The advanced capitalist countries may have been prepared to handle the load of normal annual flu cases, but they were completely unprepared for a novel infectious disease. While East and Southeast Asia adopted the mask, particularly after their brush with SARS now and SARS-CoV-1 in 2003 and the dangerous H5N1 version of avian flu, the advanced countries did not have any such experiences. In the less affluent countries, there is a collective memory of infectious diseases—plague, cholera, small pox, polio—and the necessary public health measures that are needed during such epidemics. There are even some surveillance and monitoring systems in these countries, no matter how weak, that are meant to address such issues.
In the United States, the threat of a new infectious disease is not even a part of the collective psyche of the people. That is why, with a lockdown imminent, guns and ammunition were in as high demand as medicines and food. The threat was clearly other people and not a virus or germs. The US is probably one of the few countries in the world where science is believed to be a scam and vaccines a plot to rob people of their freedom.
Modi’s India: Pain of a Draconian Lockdown
but a Total Failure in Epidemic Control
Modi and the BJP share a number of political commonalities with Trump and Bolsonaro. All three of them have sectarian ‘nationalism’ as their base. While Trump and Bolsonaro believe in White nationalism combined with appealing to the Christian Right, Modi and the BJP have built their foundation on the slogan of India being a Hindu nation. But while the other two denied the reality of the Covid-19 epidemic, the Modi government did believe in the threat and the need to take immediate steps to prevent it. It declared an early lockdown, and followed it up with measures that were, on paper, one of the most draconian lockdowns in the world.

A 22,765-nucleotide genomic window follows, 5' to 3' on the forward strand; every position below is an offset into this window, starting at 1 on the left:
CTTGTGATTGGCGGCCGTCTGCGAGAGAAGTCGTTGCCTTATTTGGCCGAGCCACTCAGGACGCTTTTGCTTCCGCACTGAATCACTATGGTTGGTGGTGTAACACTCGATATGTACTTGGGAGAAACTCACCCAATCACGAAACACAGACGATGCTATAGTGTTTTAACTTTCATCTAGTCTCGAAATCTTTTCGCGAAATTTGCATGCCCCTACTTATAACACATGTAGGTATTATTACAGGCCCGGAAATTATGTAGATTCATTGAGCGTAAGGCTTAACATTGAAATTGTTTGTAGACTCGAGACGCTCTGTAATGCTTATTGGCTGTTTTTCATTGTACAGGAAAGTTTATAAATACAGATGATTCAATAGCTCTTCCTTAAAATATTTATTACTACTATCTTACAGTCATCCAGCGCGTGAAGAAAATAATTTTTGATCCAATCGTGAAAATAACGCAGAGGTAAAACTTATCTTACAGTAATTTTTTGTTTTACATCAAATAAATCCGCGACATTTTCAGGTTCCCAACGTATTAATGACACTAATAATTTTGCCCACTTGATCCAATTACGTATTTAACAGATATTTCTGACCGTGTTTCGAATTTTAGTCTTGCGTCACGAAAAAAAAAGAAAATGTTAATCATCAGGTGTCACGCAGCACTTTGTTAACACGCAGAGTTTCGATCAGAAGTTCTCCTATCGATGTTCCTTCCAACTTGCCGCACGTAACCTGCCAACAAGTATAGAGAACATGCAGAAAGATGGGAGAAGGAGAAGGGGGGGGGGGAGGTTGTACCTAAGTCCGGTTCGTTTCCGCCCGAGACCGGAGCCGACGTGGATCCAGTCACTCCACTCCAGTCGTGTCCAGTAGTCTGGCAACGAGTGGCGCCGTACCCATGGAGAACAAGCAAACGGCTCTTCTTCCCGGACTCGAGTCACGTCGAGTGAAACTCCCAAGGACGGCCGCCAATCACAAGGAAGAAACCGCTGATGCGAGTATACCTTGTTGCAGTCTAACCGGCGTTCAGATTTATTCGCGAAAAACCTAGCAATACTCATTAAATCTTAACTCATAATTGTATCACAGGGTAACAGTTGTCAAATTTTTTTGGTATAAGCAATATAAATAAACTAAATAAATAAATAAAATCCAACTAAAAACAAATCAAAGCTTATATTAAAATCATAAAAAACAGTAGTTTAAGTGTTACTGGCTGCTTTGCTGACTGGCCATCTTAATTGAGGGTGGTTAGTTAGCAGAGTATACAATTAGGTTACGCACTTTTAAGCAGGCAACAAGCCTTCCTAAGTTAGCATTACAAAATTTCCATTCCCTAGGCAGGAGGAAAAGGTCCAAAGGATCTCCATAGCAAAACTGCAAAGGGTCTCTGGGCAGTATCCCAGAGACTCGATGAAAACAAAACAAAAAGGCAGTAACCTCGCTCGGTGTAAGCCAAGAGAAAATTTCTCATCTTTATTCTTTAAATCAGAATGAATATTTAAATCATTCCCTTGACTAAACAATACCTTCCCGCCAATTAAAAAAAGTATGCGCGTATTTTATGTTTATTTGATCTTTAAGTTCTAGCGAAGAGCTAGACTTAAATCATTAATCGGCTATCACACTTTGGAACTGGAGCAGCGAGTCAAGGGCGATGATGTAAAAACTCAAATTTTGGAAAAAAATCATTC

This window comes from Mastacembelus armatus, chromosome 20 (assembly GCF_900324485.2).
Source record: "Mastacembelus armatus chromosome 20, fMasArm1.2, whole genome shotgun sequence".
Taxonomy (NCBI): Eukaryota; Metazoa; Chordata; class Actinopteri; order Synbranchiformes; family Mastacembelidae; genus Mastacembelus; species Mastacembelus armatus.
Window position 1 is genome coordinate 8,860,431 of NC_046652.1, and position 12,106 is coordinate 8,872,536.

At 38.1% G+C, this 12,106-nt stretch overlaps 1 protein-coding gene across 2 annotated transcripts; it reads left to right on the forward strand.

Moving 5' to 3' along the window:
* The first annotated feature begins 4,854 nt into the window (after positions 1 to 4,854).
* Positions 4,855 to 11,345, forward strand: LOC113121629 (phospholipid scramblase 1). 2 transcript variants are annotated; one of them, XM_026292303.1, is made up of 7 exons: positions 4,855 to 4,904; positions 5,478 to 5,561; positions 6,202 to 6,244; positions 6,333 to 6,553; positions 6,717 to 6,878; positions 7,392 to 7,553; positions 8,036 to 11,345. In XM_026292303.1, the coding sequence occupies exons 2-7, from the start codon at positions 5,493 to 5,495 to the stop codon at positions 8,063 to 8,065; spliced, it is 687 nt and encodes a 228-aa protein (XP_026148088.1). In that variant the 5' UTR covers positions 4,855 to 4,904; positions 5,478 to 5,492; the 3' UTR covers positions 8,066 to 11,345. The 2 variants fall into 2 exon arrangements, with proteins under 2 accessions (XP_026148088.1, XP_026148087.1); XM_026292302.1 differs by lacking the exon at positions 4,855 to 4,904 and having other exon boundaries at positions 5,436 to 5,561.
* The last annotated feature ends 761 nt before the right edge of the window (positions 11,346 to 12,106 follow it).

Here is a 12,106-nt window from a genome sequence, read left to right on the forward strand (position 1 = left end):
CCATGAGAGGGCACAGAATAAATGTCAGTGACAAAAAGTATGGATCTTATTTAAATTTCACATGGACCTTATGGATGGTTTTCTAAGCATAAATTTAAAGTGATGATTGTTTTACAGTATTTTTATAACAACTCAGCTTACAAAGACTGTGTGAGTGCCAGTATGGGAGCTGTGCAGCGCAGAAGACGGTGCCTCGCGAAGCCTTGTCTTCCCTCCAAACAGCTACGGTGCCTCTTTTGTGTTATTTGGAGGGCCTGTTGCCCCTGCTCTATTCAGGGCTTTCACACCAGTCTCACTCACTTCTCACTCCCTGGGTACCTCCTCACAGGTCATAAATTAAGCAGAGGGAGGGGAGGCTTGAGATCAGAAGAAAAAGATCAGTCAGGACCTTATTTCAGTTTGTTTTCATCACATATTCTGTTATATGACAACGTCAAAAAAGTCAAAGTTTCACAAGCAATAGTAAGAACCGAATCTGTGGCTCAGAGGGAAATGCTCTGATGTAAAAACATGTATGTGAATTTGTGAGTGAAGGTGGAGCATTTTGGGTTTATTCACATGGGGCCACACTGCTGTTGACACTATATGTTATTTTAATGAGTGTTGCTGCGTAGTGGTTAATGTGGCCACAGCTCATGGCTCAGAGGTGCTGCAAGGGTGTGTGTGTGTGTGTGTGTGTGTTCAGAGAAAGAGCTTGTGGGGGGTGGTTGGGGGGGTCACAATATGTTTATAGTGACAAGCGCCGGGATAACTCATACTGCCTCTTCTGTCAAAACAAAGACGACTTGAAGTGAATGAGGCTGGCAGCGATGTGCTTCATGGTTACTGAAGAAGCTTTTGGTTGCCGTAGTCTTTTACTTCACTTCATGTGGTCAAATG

The results show that the Modi government’s lockdown was a miserable failure. Three of India’s major public health organizations—the Indian Public Health Association (IPHA), the Indian Association of Preventive and Social Medicine (IAPSM) and the Indian Association of Epidemiologists (IAE), in a statement said, ‘India’s nationwide “lockdown” from March 25, 2020 till May 31, 2020 has been one of the most stringent; and yet COVID cases have increased exponentially through this phase, from 606 cases on March 25 to 138,845 on May 24.’ They attributed this failure to a lack of preparation, incoherent and often rapidly shifting strategies and policies, especially at the national level.